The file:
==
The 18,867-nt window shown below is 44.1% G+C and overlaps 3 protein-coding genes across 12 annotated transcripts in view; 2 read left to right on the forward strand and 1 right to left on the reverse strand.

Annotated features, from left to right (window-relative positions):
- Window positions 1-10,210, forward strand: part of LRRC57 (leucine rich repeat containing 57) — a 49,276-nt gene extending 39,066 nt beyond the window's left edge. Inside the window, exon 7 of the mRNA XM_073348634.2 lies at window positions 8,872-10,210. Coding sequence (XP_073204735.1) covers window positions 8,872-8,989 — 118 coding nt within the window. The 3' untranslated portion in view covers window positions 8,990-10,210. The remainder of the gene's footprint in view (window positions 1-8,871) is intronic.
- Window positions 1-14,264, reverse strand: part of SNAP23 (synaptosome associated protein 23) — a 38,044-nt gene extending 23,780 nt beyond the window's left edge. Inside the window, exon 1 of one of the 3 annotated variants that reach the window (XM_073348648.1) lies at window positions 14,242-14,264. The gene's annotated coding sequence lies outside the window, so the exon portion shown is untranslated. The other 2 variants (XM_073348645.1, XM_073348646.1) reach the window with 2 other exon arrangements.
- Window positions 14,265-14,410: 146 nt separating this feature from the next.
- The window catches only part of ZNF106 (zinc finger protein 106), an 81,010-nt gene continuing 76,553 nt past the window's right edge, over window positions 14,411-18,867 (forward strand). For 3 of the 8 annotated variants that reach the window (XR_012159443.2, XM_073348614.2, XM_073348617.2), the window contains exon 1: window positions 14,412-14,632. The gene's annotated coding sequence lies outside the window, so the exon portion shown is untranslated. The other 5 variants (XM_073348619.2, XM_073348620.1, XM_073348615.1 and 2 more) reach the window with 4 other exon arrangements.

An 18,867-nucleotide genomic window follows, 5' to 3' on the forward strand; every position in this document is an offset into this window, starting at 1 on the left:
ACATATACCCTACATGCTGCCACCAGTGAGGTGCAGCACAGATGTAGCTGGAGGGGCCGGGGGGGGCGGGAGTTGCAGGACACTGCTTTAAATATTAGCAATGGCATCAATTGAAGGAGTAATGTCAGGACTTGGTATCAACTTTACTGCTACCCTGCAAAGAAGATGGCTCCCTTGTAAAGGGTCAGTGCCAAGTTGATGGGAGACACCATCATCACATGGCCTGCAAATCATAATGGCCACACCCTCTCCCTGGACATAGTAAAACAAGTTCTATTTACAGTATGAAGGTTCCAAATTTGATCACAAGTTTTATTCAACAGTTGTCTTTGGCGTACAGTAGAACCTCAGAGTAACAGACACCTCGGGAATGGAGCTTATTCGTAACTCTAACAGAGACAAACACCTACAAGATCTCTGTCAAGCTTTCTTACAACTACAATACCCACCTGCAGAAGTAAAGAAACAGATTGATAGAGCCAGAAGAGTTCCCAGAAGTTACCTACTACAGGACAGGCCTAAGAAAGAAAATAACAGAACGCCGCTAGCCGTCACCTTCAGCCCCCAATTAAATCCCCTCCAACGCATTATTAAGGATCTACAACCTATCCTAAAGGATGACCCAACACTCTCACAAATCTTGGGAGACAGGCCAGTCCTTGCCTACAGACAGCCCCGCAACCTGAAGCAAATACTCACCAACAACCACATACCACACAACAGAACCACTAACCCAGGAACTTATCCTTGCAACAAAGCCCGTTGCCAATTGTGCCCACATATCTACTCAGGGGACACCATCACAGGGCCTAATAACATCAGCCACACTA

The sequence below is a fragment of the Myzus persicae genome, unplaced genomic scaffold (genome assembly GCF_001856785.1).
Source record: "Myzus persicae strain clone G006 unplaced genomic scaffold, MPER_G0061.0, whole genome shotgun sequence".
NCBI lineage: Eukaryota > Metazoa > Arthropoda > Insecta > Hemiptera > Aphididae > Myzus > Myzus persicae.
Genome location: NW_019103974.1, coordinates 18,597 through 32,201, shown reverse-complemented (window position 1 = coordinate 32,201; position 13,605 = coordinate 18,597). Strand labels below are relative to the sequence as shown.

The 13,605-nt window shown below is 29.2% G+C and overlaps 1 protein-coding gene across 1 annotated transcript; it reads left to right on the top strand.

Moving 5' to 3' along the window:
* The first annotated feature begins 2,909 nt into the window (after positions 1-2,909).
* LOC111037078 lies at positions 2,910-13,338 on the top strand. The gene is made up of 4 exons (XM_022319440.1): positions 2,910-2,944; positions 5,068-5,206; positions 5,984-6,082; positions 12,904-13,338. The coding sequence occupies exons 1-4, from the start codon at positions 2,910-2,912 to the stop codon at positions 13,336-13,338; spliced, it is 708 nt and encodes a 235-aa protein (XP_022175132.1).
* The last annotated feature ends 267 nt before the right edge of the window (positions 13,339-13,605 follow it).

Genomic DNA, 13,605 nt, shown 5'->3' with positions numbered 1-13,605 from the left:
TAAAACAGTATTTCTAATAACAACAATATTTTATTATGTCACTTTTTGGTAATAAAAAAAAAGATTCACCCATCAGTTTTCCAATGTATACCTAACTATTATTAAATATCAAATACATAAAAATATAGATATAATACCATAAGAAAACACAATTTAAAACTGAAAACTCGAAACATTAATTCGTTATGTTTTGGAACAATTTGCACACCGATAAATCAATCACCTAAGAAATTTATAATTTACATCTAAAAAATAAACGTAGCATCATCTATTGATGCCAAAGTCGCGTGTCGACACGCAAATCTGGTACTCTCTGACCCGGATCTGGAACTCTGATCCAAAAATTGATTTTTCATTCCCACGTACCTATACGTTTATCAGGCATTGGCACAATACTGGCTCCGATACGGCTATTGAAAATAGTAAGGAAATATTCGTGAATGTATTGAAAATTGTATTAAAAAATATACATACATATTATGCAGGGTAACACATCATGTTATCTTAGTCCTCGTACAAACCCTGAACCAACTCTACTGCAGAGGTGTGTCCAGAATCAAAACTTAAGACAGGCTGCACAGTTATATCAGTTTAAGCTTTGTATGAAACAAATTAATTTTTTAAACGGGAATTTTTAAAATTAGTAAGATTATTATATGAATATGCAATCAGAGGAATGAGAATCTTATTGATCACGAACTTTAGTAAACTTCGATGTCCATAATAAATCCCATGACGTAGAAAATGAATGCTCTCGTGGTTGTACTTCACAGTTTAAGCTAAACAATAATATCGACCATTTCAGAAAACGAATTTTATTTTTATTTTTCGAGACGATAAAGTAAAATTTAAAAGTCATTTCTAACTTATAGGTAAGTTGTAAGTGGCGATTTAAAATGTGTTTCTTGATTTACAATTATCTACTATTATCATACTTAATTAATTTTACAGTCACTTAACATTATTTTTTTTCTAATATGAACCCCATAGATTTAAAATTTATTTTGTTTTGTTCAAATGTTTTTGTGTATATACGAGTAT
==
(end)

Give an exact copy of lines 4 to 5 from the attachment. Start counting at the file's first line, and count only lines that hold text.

- Window positions 1-14,264, reverse strand: part of SNAP23 (synaptosome associated protein 23) — a 38,044-nt gene extending 23,780 nt beyond the window's left edge. Inside the window, exon 1 of one of the 3 annotated variants that reach the window (XM_073348648.1) lies at window positions 14,242-14,264. The gene's annotated coding sequence lies outside the window, so the exon portion shown is untranslated. The other 2 variants (XM_073348645.1, XM_073348646.1) reach the window with 2 other exon arrangements.
- Window positions 14,265-14,410: 146 nt separating this feature from the next.